Saturday, September 30, 2006

The Great Flood

Yesterday's entertainment at work was provided by a flood in the road outside the office. Apparently monitoring a flood takes three people in hi-vis jackets the entire day to stand next to it, occasionally ineffectively flapping their arms at each other. They set up a road block at the turning onto the main road, but then didn't actually stop anyone from driving through it (was deep enough to be a problem for the smaller cars at least). Perhaps they were just checking to see if anyone happened to have a really big sponge on them.

Friday, September 22, 2006

Richard Hammond

Best of luck and wishes to the Hamster, who was bitten by a Vampire and landed on his noggin earlier this week.

In a statement issued through his agent, James May said: "I've had a conversation with Hammond today. Not a long one, but it was a conversation. "I want to say this - Doctors are cautiously optimistic about his recovery because doctors have to be. I'm not a doctor but I am his mate and I believe that deep inside the Hammond I know is perfectly intact."

Going bananas

Amidst an otherwise stupidly busy week, was forced to go to an infection control seminar. Allegedly aimed at non-clinical staff, it still managed to focus predominantly on things patient and ward related. Stimulating stuff for those of us in the audience that have no patient contact whatsoever and are not even based in clinical buildings.

The lady giving it seemed to have an unhealthy obsession with bananas, choosing to use them as illustrations to practically every example ("...and then what if you picked up a banana for a quick snack after doing so and so..."). This before brief discussion of bar snacks, and how she had once absent-mindedly popped one in her mouth before realising the probable state of them. "I really didn't know whether to spit it out or swallow" she proudly announced.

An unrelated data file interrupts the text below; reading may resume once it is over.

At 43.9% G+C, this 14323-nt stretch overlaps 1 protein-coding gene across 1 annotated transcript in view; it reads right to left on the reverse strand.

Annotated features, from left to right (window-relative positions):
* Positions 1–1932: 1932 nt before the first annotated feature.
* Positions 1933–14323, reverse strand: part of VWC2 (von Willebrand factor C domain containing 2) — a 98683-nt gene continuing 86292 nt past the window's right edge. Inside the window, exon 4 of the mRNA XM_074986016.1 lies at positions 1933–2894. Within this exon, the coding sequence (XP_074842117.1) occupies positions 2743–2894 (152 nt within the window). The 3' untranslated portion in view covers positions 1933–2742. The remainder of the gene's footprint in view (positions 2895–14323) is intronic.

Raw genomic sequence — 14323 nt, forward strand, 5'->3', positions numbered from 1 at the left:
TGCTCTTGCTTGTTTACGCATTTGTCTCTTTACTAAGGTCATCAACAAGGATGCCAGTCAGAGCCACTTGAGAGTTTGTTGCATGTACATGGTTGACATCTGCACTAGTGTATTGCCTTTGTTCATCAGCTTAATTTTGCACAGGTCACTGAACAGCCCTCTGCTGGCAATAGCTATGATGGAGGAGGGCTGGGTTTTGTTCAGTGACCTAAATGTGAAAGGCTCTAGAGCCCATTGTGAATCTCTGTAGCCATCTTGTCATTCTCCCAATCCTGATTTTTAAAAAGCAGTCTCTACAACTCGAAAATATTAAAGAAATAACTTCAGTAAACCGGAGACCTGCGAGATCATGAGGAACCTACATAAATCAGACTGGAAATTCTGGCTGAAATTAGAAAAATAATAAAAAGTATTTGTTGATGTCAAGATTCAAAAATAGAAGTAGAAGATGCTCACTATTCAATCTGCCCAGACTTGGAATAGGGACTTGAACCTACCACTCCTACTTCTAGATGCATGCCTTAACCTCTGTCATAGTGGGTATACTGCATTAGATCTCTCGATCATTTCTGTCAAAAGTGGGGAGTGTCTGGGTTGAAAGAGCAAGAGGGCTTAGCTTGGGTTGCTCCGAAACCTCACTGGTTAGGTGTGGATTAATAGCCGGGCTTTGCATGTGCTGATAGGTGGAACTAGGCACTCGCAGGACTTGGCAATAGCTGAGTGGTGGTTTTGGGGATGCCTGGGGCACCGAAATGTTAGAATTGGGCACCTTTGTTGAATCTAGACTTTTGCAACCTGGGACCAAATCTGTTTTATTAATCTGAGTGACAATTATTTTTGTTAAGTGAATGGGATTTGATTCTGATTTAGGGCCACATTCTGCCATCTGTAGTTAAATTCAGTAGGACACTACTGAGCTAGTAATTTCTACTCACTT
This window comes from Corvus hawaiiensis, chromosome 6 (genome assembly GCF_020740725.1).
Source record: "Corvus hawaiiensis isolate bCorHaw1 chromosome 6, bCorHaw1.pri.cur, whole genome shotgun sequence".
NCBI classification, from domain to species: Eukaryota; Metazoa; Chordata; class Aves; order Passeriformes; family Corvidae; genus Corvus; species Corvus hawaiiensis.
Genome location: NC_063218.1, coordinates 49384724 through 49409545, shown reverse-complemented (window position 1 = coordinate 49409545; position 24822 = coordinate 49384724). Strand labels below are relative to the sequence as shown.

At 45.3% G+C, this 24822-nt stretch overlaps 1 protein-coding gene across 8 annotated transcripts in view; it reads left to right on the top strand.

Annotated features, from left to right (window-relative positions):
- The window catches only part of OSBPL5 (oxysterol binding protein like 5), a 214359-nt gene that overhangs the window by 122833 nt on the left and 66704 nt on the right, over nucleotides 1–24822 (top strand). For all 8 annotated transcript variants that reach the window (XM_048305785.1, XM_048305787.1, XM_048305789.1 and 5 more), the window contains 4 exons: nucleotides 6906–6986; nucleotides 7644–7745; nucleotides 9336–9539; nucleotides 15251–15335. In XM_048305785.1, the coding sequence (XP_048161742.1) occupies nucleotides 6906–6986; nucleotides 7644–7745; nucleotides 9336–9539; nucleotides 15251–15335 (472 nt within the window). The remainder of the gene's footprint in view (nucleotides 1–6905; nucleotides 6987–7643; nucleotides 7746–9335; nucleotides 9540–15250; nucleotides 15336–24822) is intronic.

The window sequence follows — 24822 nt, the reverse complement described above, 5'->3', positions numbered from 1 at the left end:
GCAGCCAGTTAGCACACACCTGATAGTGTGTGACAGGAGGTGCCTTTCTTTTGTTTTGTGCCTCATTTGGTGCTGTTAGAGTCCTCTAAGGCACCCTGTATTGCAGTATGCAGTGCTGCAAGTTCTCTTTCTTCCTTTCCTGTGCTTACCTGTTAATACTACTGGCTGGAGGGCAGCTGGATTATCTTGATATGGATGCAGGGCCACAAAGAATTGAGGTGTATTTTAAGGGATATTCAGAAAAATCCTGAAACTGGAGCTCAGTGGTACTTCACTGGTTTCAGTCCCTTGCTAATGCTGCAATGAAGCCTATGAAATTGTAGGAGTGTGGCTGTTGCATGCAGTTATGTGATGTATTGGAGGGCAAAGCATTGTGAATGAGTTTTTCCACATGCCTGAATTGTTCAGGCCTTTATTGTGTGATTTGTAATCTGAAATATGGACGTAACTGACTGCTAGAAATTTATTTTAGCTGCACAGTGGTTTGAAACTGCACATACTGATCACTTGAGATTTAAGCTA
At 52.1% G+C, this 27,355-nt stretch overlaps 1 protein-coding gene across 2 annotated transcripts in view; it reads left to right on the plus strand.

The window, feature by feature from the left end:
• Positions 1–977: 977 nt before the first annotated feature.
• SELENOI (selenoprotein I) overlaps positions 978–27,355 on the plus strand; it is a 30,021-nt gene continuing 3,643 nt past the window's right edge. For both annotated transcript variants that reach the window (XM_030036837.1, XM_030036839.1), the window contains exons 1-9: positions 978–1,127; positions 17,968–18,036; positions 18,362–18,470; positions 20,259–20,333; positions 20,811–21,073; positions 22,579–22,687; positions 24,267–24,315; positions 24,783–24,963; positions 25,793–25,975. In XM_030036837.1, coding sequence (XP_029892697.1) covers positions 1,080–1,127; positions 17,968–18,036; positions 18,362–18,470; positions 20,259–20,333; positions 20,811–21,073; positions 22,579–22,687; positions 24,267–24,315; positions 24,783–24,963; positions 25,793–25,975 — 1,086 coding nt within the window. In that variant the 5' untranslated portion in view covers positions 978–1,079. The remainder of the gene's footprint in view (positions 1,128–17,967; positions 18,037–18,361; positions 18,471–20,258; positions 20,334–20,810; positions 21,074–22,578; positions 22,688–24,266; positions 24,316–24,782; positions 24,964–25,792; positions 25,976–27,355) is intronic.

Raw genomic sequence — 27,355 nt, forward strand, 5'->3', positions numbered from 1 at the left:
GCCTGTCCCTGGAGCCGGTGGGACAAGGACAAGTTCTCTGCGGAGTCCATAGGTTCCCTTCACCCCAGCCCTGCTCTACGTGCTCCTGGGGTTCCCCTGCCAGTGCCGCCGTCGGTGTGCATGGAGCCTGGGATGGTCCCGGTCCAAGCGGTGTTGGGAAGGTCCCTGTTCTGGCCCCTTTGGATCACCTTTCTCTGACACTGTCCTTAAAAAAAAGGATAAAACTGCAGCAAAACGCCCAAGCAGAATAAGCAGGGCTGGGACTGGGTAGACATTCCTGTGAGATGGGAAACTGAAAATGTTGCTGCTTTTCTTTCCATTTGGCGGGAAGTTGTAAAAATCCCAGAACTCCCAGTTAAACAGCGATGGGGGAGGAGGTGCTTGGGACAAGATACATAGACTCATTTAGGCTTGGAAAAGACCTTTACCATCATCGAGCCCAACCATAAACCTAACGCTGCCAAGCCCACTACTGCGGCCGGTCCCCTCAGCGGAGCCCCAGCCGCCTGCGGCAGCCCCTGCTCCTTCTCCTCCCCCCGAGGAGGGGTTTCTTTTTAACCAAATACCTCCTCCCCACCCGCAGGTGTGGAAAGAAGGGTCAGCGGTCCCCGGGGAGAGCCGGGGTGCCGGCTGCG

It's not just me, is it?

Proceedings were then hijacked somewhat by a loud man at the back who thought that someone should come and regularly clean his computer but obviously wasn't prepared to do it himself. This then turned into a diatribe along the lines of "in my day if a kid had measles, you'd mix 'em, get it all over with". Hmmn. Probably just as well we weren't clinical staff really.

Then someone else asked if the silverfish in the paperwork could spread infection, and it all got a little surreal after that...

To really top off the week, I discovered that I needn't even have gone, having been to another update less than a year ago that my manager hadn't remembered. Argh.....

Sunday, September 17, 2006


The gorgeous weather yesterday saw us heading off to Lanhydrock house, which I'd last been to on a school trip when I was about six, so don't know why I was surprised that I didn't remember it as well as I thought.

Built in the 17th century, and largely rebuilt after a fire in 1881, it's a majestic place, with around 49 rooms open to the public, both 'upstairs' with the apartments of the Robartes family, and 'downstairs' with the vast kitchens and the servants' quarters in the roof.

Although we'd bought the guidebook, the information available isn't as good as at Cotehele, where each room had a sheet identifying all the things in it - this time you just got a paragraph and notes on the pictures (apart from the one that I was interested in, obviously).

It took around an hour and a half to do the full tour, after which we adjourned to the stable courtyard for a cream tea. And the sooner they ditch those pesky metal teapots that p*ss more tea on the table than in your cup, the better. Oh, and filter your water, it tasted foul. Scones were good though.

Took a walk through the grounds, to see the church of St Hydrock, the holy well, and some beautiful flower borders (and time out to give a good glare at the moron who was throwing what looked like a banana skin into the middle of a flower bed, and had got it stuck on a bush).